It is a great series and is available on the BBC iPlayer as well as still running for another 2 weeks on BBC1. We understand in the future it will be showing nationwide on BBC2.

Here is the link to the episode with Sean in and it also includes great footage of Malham Show, Climbing at Malham Cove, Pen-y-ghent Cafe and the Three Peaks.  Well worth a watch.

http://www.bbc.co.uk/iplayer/episode/b05qt6vr/the-pennine-way-episode-2

So if you fancy trying caving with us then get in touch. We have holiday evening caving trips that individuals, families and small groups can join in, you can join a course or you can book your own instructor for a day and time convenient for you. We also run navigation courses for those of you that might want to tackle the Pennine Way or maybe just parts of it.

The Salmon are leaping up the River Ribble

Salmon jumping at Stainforth on the River Ribble

Salmon jumping at Stainforth on the River Ribble

Salmon jumping at Stainforth on the River Ribble

Salmon jumping at Stainforth on the River Ribble

 

 

 

 

 

 

 

 

It is the time of the year for the Salmon to be heading up river to lay their eggs. The salmon is an anadromous fish. This means it is a fish that is born in fresh water, spends most of its life in the sea and returns to fresh water to spawn. I did know that but I must admit I had to look the word up. But did you know a catadromous fish does the opposite – lives in fresh water and enters salt water to spawn?

At each stage of the life cycle of the salmon distinct changes take place. Apparently it was not until the first part of the 19th century that it was proven that the adult Atlantic salmon was the same species as the striped parr found in the rivers. The Atlantic Salmon Trust have a great slide show that explains all the different stages

http://www.atlanticsalmontrust.org/salmon-life-cycle-habitat-threats-and-concerns.html

I went down to Stainforth Force with Smudge on Saturday morning to watch this incredible sight. The force of the river dropping down the falls that they have to leap into is amazing. If you get the chance to see this feat sometime it is well worth the visit usually during October each year.

Here is a short piece of film I put on our Facebook page.

 

 

 

Holiday Evening Caving Trips have started for 2014

For several years now we have been running Introductory Caving Trips suitable for individuals, couples and small groups during the holiday periods from February until October half term. (Dates at the end of the blog)

The caves are not tight and you can walk in many sections. There are some stooping and crawling sections and even a few optional squeezes if you would like but they are not compulsory if you are worried about that. There are some deep pools to get around, waterfalls and small climbs but nothing that an averagely fit person with a sense of adventure will not be able to do. It’s a great chance to do something a bit different with some of your family or friends in an area famous for its caves.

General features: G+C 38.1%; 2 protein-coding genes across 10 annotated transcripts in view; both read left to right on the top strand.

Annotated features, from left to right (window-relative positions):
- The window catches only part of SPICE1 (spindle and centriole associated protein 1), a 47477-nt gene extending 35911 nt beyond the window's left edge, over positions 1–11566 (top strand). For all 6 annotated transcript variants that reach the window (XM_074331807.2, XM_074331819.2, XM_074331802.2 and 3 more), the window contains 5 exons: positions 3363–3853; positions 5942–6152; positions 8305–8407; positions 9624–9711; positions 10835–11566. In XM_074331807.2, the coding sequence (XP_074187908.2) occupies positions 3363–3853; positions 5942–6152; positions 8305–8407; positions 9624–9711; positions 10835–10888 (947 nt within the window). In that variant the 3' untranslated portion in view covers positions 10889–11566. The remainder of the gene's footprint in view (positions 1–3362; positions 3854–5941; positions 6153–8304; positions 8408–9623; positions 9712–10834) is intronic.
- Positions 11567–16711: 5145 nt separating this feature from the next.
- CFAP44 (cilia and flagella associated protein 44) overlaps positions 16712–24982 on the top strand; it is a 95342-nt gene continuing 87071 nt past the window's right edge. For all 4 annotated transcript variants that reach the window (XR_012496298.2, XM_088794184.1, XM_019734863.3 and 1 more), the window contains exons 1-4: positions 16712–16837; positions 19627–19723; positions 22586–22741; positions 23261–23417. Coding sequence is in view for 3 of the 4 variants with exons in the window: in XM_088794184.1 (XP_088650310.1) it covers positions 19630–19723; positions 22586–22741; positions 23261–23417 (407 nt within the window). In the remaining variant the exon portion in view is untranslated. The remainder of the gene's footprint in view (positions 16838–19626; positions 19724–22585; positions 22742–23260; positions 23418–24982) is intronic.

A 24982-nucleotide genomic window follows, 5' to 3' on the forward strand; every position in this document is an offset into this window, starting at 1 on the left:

These Caving Trips start at 5.00 pm and finish at approximately 8.00 pm so not too late for the younger ones and time to go for a bar snack locally afterwards if you want.

Happy Young Cavers

Happy Young Cavers

Your local, qualified and very experienced instructor will meet you at the parking place nearest the cave just above Horton-in-Ribblesdale and directions to the site will be given on booking.

Everyone will change into the caving kit at the road head and walk a short distance to the cave before going underground.

We supply – Caving oversuits, helmets, lights, belts, wellies, and all safety gear. We will supply you with a simple kit list on booking but it will not include the need for any specialist clothes. You will  need a full change of clothes for afterwards though as you will be getting a bit wet.

The minimum age is 8 years old. As we are an AALA  licensed provider we can take children under 18 without a parent or legal guardian being with us. We just need their written consent or verbal if you are bringing your own child to the caving venue. No company that charges you can take under 18s on their own without having this license as it is a legal requirement to ensure their safety. 

The price is £25.00 per person. You can book and pay online or use our contact page to email or phone us.

2014 DATES Mon  14th April  ~  Mon  21st April ~ Mon 5th May ~ Sun 25th May ~ Mon  26th May ~ Mon  21st July ~ Mon  28th July ~ Mon 4th Aug ~ Mon 11th Aug ~ Mon 18th Aug ~ Mon 25th Aug ~ Mon 1st Sept ~ Mon 8th Sept ~ Mon 20th Oct ~ Mon 27th Oct.

 

 

Navigation Training at your Leisure.

I was tidying up a few days ago and I found some lovely feedback I got from a participant on one of our two day NNAS Navigation Skills Courses a few years ago. It was quite a long note but the piece that made me think more was this.